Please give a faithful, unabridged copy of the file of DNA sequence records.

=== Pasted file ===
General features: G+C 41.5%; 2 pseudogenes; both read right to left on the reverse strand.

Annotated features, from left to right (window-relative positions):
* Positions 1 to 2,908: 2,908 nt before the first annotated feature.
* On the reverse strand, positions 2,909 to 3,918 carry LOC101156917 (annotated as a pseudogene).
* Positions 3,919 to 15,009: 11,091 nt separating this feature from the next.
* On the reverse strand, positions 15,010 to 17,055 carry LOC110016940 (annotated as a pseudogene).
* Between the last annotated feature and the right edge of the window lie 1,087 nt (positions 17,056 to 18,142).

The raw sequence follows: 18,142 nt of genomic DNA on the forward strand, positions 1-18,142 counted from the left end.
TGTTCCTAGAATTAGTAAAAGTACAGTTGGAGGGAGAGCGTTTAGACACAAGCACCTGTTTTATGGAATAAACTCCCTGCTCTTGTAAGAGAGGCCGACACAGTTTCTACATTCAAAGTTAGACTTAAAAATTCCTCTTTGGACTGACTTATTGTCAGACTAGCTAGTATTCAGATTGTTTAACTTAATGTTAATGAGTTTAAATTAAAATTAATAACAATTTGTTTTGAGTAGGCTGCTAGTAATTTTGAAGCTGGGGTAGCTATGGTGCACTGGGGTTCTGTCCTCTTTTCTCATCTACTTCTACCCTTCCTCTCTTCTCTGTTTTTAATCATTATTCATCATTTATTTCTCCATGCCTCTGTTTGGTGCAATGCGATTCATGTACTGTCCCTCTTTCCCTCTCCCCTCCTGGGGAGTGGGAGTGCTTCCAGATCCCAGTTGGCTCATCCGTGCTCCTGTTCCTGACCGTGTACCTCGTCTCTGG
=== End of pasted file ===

General features: G+C 41.5%; 2 pseudogenes; both read right to left on the reverse strand.

Annotated features, from left to right (window-relative positions):
* Positions 1 to 2,908: 2,908 nt before the first annotated feature.
* On the reverse strand, positions 2,909 to 3,918 carry LOC101156917 (annotated as a pseudogene).
* Positions 3,919 to 15,009: 11,091 nt separating this feature from the next.
* On the reverse strand, positions 15,010 to 17,055 carry LOC110016940 (annotated as a pseudogene).
* Between the last annotated feature and the right edge of the window lie 1,087 nt (positions 17,056 to 18,142).

The raw sequence follows: 18,142 nt of genomic DNA on the forward strand, positions 1-18,142 counted from the left end.
TGTTCCTAGAATTAGTAAAAGTACAGTTGGAGGGAGAGCGTTTAGACACAAGCACCTGTTTTATGGAATAAACTCCCTGCTCTTGTAAGAGAGGCCGACACAGTTTCTACATTCAAAGTTAGACTTAAAAATTCCTCTTTGGACTGACTTATTGTCAGACTAGCTAGTATTCAGATTGTTTAACTTAATGTTAATGAGTTTAAATTAAAATTAATAACAATTTGTTTTGAGTAGGCTGCTAGTAATTTTGAAGCTGGGGTAGCTATGGTGCACTGGGGTTCTGTCCTCTTTTCTCATCTACTTCTACCCTTCCTCTCTTCTCTGTTTTTAATCATTATTCATCATTTATTTCTCCATGCCTCTGTTTGGTGCAATGCGATTCATGTACTGTCCCTCTTTCCCTCTCCCCTCCTGGGGAGTGGGAGTGCTTCCAGATCCCAGTTGGCTCATCCGTGCTCCTGTTCCTGACCGTGTACCTCGTCTCTGG